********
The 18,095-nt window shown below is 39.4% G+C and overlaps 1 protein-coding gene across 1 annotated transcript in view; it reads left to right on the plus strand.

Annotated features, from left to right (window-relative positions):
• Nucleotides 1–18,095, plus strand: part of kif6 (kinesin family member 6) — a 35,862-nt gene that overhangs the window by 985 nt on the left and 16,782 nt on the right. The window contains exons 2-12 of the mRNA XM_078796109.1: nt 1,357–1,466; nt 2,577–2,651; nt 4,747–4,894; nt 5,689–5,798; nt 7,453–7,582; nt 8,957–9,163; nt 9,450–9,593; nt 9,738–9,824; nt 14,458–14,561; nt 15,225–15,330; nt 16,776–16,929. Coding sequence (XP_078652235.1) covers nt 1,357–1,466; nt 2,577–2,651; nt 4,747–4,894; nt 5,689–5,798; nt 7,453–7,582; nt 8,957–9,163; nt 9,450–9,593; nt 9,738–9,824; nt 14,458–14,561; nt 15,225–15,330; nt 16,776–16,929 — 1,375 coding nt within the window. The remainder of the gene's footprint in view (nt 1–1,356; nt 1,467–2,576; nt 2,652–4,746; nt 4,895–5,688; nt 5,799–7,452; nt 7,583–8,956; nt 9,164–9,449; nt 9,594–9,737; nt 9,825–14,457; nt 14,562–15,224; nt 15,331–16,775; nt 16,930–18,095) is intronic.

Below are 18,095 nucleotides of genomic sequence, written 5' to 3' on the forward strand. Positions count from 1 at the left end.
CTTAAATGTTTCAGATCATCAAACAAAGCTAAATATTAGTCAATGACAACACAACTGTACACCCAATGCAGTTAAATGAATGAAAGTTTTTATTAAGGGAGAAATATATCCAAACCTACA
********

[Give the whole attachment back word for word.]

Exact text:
The 18,095-nt window shown below is 39.4% G+C and overlaps 1 protein-coding gene across 1 annotated transcript in view; it reads left to right on the plus strand.

Annotated features, from left to right (window-relative positions):
• Nucleotides 1–18,095, plus strand: part of kif6 (kinesin family member 6) — a 35,862-nt gene that overhangs the window by 985 nt on the left and 16,782 nt on the right. The window contains exons 2-12 of the mRNA XM_078796109.1: nt 1,357–1,466; nt 2,577–2,651; nt 4,747–4,894; nt 5,689–5,798; nt 7,453–7,582; nt 8,957–9,163; nt 9,450–9,593; nt 9,738–9,824; nt 14,458–14,561; nt 15,225–15,330; nt 16,776–16,929. Coding sequence (XP_078652235.1) covers nt 1,357–1,466; nt 2,577–2,651; nt 4,747–4,894; nt 5,689–5,798; nt 7,453–7,582; nt 8,957–9,163; nt 9,450–9,593; nt 9,738–9,824; nt 14,458–14,561; nt 15,225–15,330; nt 16,776–16,929 — 1,375 coding nt within the window. The remainder of the gene's footprint in view (nt 1–1,356; nt 1,467–2,576; nt 2,652–4,746; nt 4,895–5,688; nt 5,799–7,452; nt 7,583–8,956; nt 9,164–9,449; nt 9,594–9,737; nt 9,825–14,457; nt 14,562–15,224; nt 15,331–16,775; nt 16,930–18,095) is intronic.

Below are 18,095 nucleotides of genomic sequence, written 5' to 3' on the forward strand. Positions count from 1 at the left end.
CTTAAATGTTTCAGATCATCAAACAAAGCTAAATATTAGTCAATGACAACACAACTGTACACCCAATGCAGTTAAATGAATGAAAGTTTTTATTAAGGGAGAAATATATCCAAACCTACA